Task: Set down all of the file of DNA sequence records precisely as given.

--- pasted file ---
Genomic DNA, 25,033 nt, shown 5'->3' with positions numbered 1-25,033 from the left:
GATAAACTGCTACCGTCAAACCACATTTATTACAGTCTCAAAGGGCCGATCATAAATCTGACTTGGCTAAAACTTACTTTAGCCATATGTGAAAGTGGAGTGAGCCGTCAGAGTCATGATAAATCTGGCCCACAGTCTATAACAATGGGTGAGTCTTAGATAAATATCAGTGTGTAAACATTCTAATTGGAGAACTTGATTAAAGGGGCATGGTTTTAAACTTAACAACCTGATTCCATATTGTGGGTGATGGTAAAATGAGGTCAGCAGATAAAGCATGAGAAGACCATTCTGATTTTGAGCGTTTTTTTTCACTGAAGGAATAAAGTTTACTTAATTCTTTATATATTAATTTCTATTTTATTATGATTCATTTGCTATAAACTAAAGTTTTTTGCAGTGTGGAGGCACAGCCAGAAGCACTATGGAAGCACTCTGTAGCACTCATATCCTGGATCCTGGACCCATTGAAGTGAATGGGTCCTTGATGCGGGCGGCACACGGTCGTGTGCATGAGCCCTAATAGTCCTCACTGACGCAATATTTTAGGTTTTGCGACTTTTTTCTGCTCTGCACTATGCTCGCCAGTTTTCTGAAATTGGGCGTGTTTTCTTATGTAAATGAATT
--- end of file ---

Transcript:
Genomic DNA, 25,033 nt, shown 5'->3' with positions numbered 1-25,033 from the left:
GATAAACTGCTACCGTCAAACCACATTTATTACAGTCTCAAAGGGCCGATCATAAATCTGACTTGGCTAAAACTTACTTTAGCCATATGTGAAAGTGGAGTGAGCCGTCAGAGTCATGATAAATCTGGCCCACAGTCTATAACAATGGGTGAGTCTTAGATAAATATCAGTGTGTAAACATTCTAATTGGAGAACTTGATTAAAGGGGCATGGTTTTAAACTTAACAACCTGATTCCATATTGTGGGTGATGGTAAAATGAGGTCAGCAGATAAAGCATGAGAAGACCATTCTGATTTTGAGCGTTTTTTTTCACTGAAGGAATAAAGTTTACTTAATTCTTTATATATTAATTTCTATTTTATTATGATTCATTTGCTATAAACTAAAGTTTTTTGCAGTGTGGAGGCACAGCCAGAAGCACTATGGAAGCACTCTGTAGCACTCATATCCTGGATCCTGGACCCATTGAAGTGAATGGGTCCTTGATGCGGGCGGCACACGGTCGTGTGCATGAGCCCTAATAGTCCTCACTGACGCAATATTTTAGGTTTTGCGACTTTTTTCTGCTCTGCACTATGCTCGCCAGTTTTCTGAAATTGGGCGTGTTTTCTTATGTAAATGAATT